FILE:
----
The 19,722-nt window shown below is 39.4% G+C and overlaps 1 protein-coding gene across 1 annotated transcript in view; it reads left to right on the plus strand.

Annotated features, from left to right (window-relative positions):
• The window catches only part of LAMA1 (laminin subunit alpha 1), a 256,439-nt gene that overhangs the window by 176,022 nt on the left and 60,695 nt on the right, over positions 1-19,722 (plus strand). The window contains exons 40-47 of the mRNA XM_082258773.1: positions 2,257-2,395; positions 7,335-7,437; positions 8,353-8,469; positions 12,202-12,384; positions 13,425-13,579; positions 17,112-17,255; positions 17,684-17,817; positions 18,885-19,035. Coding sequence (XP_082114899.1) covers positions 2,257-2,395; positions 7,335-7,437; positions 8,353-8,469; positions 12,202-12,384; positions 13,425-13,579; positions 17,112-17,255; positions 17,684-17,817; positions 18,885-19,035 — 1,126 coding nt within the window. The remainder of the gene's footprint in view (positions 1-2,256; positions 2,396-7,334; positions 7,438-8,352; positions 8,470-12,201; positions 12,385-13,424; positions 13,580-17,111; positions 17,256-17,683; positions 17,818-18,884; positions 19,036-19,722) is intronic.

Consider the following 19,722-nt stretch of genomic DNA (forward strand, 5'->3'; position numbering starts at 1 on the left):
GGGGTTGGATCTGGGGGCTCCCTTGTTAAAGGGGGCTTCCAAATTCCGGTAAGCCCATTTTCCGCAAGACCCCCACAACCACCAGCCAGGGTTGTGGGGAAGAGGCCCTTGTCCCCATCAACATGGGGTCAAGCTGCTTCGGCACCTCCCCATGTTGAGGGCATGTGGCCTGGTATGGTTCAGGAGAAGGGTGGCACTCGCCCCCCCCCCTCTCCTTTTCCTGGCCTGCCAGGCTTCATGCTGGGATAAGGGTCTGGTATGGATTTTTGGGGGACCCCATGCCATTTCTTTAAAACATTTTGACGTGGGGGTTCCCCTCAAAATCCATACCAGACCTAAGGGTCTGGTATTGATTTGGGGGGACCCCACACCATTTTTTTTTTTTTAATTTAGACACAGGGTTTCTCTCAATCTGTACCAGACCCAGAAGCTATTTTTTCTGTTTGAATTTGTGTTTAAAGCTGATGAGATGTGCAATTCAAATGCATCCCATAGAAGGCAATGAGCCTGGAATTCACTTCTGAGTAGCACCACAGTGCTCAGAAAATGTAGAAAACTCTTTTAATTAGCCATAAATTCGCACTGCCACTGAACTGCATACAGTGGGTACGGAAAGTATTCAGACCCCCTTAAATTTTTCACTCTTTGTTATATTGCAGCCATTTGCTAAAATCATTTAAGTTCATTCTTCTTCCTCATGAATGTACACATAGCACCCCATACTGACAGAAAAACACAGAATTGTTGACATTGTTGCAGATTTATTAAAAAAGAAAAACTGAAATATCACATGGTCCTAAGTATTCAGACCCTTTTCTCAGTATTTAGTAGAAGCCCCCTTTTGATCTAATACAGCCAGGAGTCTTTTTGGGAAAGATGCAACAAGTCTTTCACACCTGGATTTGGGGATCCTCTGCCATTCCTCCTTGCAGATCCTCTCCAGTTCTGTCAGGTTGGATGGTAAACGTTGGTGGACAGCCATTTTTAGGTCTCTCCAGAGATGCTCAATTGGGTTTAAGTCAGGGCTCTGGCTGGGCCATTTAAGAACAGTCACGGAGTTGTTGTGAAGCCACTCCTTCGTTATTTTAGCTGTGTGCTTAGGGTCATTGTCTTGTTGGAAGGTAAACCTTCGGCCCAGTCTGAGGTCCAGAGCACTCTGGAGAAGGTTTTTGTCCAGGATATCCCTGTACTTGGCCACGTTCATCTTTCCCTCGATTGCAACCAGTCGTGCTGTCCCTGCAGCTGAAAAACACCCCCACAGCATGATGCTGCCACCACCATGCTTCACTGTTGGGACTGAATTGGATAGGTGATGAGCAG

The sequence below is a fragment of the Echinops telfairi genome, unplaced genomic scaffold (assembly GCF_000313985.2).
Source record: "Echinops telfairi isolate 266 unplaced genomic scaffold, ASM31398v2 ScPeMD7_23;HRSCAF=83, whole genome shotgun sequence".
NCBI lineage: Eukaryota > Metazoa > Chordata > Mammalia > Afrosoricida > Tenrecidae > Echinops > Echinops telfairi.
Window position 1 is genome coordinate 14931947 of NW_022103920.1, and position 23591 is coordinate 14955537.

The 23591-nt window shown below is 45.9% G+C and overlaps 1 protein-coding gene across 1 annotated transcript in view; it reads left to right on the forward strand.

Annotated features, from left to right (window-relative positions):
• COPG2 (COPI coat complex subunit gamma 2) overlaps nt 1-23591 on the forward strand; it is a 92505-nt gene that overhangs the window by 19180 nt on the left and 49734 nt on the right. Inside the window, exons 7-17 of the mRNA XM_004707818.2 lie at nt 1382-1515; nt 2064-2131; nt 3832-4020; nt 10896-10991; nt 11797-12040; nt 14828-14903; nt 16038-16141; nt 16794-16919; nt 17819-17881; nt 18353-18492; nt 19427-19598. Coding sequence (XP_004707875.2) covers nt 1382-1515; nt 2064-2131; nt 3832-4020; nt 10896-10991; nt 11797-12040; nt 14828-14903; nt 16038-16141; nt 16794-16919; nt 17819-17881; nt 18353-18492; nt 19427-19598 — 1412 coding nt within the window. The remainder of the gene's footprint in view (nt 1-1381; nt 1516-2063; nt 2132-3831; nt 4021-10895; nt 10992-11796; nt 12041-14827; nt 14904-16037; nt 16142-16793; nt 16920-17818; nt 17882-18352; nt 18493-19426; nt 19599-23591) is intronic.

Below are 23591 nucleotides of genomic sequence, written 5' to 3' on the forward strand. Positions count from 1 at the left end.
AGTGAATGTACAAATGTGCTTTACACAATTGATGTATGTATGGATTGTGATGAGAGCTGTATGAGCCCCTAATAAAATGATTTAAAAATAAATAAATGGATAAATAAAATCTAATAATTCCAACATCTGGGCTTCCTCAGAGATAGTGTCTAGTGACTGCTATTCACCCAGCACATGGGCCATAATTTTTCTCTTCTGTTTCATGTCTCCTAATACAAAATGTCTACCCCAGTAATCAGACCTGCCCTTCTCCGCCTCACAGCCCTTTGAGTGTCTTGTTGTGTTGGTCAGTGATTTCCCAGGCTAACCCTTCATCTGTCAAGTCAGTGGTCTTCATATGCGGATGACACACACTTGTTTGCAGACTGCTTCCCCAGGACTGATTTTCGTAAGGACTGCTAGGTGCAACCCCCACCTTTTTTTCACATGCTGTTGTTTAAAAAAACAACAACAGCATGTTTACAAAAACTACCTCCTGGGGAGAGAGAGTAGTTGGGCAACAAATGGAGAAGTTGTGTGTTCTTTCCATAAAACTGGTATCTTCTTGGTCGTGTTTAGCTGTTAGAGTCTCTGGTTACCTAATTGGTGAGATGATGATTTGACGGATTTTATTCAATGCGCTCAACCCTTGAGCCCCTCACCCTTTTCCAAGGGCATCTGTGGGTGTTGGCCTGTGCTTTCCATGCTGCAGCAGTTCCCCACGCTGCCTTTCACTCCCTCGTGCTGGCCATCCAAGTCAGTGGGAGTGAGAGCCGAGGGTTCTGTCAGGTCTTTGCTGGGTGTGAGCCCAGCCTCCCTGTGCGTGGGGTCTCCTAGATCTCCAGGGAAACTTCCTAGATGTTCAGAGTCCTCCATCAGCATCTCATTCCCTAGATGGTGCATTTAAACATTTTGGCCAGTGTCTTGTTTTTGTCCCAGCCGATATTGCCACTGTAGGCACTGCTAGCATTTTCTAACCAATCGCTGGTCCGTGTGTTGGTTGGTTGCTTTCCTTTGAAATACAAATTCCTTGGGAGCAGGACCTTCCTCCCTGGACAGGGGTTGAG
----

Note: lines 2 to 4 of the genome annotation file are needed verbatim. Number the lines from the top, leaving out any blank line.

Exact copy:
Annotated features, from left to right (window-relative positions):
• The window catches only part of LAMA1 (laminin subunit alpha 1), a 256,439-nt gene that overhangs the window by 176,022 nt on the left and 60,695 nt on the right, over positions 1-19,722 (plus strand). The window contains exons 40-47 of the mRNA XM_082258773.1: positions 2,257-2,395; positions 7,335-7,437; positions 8,353-8,469; positions 12,202-12,384; positions 13,425-13,579; positions 17,112-17,255; positions 17,684-17,817; positions 18,885-19,035. Coding sequence (XP_082114899.1) covers positions 2,257-2,395; positions 7,335-7,437; positions 8,353-8,469; positions 12,202-12,384; positions 13,425-13,579; positions 17,112-17,255; positions 17,684-17,817; positions 18,885-19,035 — 1,126 coding nt within the window. The remainder of the gene's footprint in view (positions 1-2,256; positions 2,396-7,334; positions 7,438-8,352; positions 8,470-12,201; positions 12,385-13,424; positions 13,580-17,111; positions 17,256-17,683; positions 17,818-18,884; positions 19,036-19,722) is intronic.

Consider the following 19,722-nt stretch of genomic DNA (forward strand, 5'->3'; position numbering starts at 1 on the left):